The class has started off, with neither a bang nor a fizzle, but with satisfactory activities and solid interest. Because my students did not sign up to serve as subjects of public discussion, and because the only view that I can relate is that of the instructor, I will forgo describing the class proceedings.
Suffice it to say that I am balancing the technical and the abstract, usually in each class session, by (1) examining and practicing algorithm tracing and representation, with simple sorting, searching, and encoding; and (2) discussing philosophy in general, and posing questions about individual and comparative features of algorithms. We have read the entry, "Philosophy of Computer Science," in the Stanford Encyclopedia of Philosophy, and we have read Moshe Vardi's letter, mentioned previously, in the Communications of the ACM. And I am assigning and collecting a steady stream of written work.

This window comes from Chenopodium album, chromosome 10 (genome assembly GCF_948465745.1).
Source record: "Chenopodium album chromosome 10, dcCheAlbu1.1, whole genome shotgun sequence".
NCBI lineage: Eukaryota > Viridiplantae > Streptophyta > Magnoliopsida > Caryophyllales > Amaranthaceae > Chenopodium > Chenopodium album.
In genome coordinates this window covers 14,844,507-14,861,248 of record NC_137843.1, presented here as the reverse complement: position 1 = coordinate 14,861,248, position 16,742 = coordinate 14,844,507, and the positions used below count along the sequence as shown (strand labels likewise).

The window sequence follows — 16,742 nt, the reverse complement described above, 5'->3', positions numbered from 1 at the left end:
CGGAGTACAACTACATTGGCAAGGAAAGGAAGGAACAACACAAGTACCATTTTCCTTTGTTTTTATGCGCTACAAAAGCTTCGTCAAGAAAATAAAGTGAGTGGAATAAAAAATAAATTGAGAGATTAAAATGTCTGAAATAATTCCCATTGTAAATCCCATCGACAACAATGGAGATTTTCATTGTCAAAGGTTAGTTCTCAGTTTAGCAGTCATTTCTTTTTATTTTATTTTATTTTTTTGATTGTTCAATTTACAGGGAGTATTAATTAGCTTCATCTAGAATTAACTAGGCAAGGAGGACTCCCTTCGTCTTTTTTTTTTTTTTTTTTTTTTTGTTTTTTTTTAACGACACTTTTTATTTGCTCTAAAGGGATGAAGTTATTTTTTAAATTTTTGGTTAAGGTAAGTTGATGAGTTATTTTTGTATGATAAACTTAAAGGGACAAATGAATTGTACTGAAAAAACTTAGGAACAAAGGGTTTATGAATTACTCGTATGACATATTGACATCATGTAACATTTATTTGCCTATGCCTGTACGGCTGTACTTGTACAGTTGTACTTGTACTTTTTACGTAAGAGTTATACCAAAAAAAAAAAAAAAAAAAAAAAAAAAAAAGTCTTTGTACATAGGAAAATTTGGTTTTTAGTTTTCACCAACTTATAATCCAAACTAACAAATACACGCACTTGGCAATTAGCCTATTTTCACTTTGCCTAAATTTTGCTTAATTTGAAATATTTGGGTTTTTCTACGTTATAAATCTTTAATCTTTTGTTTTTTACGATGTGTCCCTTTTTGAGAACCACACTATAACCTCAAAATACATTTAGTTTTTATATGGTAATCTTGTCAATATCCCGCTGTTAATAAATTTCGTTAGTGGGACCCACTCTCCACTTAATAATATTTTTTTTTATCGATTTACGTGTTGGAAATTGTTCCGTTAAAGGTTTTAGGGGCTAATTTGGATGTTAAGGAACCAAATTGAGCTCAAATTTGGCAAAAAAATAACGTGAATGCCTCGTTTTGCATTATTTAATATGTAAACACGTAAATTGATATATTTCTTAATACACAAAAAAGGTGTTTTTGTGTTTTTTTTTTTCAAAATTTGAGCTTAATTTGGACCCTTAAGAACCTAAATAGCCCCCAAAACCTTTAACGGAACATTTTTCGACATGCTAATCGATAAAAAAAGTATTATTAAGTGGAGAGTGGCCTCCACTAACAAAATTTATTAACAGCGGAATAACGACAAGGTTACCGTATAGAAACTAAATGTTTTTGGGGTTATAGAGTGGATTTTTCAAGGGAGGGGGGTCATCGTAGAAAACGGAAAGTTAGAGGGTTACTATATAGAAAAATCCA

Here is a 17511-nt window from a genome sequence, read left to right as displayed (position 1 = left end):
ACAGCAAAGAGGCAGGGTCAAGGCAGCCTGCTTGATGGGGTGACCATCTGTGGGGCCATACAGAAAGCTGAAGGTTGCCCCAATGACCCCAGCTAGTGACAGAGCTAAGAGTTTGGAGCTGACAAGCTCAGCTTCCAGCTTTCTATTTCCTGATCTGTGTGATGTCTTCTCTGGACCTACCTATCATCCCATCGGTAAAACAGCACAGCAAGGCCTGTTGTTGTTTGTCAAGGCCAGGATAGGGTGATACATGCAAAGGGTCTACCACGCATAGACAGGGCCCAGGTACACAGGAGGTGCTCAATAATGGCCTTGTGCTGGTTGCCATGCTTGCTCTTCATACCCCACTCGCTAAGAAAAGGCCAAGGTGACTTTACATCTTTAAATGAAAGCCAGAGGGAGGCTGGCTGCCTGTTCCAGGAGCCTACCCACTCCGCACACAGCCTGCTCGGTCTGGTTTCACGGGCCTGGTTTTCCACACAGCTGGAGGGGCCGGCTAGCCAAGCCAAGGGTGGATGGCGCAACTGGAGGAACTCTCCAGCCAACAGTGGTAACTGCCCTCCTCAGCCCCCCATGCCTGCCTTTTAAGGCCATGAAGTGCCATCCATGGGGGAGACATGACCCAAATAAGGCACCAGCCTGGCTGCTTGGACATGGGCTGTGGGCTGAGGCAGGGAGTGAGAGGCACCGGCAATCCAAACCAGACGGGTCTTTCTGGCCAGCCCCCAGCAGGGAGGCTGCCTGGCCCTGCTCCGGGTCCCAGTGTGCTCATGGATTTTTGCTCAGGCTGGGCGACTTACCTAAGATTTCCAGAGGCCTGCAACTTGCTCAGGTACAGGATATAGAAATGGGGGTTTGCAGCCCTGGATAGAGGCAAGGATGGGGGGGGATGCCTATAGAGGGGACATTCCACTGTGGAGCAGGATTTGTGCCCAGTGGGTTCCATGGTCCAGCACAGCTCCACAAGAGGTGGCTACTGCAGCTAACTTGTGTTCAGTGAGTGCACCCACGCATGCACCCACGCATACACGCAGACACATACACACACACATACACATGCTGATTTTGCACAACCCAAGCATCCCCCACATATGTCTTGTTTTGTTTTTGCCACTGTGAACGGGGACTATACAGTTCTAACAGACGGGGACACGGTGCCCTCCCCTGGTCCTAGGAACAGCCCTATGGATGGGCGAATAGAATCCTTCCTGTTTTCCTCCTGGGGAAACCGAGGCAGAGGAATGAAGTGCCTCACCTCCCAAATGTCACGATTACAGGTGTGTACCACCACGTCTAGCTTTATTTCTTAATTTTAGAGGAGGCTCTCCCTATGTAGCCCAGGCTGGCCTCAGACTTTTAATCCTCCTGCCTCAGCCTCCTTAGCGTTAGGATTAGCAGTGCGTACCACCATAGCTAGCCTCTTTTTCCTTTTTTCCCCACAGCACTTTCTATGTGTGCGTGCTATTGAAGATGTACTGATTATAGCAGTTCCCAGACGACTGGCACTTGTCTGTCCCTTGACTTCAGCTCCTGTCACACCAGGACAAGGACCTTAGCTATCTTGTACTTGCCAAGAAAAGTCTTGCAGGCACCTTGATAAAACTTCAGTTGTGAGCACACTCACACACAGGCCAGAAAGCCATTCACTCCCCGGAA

I have taught, in a cursory way, more of the technical matter than I thought would be necessary at the start, such as semantic functions and compositionality, monotonicity, the entity-relationship model, with set theory coming up. But no student is in danger of mastering those subjects in this class.
We are also, in this course, testing a new Learning Management System, which brings our high-minded inquiries down to earth for dealing with the intricacies of web interfaces. And we are discovering that some of the classrooms no longer provide the equipment that I expected. I'm pleased to say that these mundane details of teaching are offset by the interesting questions and speculations already at play in the class.